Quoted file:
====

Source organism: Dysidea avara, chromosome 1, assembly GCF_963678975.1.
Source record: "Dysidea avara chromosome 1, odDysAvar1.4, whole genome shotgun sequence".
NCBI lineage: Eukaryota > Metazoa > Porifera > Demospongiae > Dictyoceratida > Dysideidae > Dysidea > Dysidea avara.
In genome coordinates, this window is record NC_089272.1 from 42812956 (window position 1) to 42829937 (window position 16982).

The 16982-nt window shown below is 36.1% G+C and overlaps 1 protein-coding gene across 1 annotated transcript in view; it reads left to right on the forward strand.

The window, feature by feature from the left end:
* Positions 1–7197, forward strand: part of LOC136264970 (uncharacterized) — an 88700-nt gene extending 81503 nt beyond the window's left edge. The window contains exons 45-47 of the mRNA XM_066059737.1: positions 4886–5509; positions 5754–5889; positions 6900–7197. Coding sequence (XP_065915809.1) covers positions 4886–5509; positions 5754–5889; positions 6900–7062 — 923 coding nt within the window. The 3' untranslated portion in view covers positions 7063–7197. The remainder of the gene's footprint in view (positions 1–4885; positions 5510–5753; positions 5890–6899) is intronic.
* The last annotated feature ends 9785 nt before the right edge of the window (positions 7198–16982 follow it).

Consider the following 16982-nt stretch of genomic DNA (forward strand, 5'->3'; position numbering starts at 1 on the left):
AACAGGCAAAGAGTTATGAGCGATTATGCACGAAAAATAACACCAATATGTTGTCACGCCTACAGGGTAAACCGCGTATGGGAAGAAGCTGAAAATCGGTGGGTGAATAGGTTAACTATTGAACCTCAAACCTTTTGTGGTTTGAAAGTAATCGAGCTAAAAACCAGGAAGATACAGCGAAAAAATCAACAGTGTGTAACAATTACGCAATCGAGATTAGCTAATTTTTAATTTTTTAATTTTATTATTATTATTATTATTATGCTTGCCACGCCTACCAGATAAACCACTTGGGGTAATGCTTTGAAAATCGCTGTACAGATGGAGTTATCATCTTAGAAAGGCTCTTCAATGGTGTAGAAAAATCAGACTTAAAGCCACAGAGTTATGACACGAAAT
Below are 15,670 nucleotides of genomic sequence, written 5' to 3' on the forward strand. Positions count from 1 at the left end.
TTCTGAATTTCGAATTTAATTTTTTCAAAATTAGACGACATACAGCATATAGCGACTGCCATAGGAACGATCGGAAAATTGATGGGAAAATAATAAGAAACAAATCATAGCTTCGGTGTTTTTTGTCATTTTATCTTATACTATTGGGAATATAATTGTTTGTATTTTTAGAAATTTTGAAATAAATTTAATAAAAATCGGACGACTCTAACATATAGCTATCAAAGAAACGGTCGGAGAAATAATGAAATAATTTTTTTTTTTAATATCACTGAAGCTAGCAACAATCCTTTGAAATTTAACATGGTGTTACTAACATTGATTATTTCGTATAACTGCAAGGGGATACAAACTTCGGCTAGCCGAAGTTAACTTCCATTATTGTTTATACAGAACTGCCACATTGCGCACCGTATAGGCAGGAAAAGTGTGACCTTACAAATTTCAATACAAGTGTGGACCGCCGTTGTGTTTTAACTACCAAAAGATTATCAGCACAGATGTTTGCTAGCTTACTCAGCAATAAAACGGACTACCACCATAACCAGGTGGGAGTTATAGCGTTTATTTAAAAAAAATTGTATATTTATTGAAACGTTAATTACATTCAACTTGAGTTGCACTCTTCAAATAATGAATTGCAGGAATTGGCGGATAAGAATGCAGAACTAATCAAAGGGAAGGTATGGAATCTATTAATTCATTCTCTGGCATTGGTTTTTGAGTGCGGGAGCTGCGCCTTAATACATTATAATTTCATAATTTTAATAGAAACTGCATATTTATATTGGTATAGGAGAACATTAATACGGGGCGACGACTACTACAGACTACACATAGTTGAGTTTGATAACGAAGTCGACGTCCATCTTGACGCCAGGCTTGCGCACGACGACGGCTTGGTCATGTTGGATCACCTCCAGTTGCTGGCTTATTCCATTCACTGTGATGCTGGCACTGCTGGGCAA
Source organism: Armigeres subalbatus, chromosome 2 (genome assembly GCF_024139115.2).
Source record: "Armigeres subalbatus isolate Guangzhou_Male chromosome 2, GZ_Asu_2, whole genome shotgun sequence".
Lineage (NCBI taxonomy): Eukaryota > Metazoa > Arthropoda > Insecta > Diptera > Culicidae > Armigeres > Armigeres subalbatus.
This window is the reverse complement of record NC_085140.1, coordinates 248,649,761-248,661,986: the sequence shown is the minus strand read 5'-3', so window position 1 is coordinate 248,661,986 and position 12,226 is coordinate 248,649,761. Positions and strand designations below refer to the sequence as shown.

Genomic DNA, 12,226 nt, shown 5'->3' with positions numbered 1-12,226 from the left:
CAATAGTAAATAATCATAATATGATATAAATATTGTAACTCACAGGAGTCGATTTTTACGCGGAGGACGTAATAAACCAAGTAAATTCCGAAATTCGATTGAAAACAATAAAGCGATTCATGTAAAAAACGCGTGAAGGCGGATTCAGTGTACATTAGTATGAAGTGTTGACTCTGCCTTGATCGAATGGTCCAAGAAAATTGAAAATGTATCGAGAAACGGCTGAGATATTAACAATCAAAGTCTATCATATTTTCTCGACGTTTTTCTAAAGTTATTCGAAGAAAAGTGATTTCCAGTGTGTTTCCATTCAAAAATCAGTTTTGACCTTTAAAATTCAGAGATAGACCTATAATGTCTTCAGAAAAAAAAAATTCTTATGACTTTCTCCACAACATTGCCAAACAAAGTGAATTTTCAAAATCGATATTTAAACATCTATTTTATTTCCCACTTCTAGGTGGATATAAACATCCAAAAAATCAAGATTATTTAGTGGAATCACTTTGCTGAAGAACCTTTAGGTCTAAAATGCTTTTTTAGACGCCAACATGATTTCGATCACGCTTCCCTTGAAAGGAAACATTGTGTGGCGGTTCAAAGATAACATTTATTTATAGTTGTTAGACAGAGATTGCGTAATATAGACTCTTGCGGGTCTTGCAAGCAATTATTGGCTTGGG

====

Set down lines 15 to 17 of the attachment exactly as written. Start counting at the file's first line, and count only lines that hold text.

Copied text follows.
Lineage (NCBI taxonomy): Eukaryota > Metazoa > Arthropoda > Insecta > Diptera > Culicidae > Armigeres > Armigeres subalbatus.
This window is the reverse complement of record NC_085140.1, coordinates 248,649,761-248,661,986: the sequence shown is the minus strand read 5'-3', so window position 1 is coordinate 248,661,986 and position 12,226 is coordinate 248,649,761. Positions and strand designations below refer to the sequence as shown.

Genomic DNA, 12,226 nt, shown 5'->3' with positions numbered 1-12,226 from the left: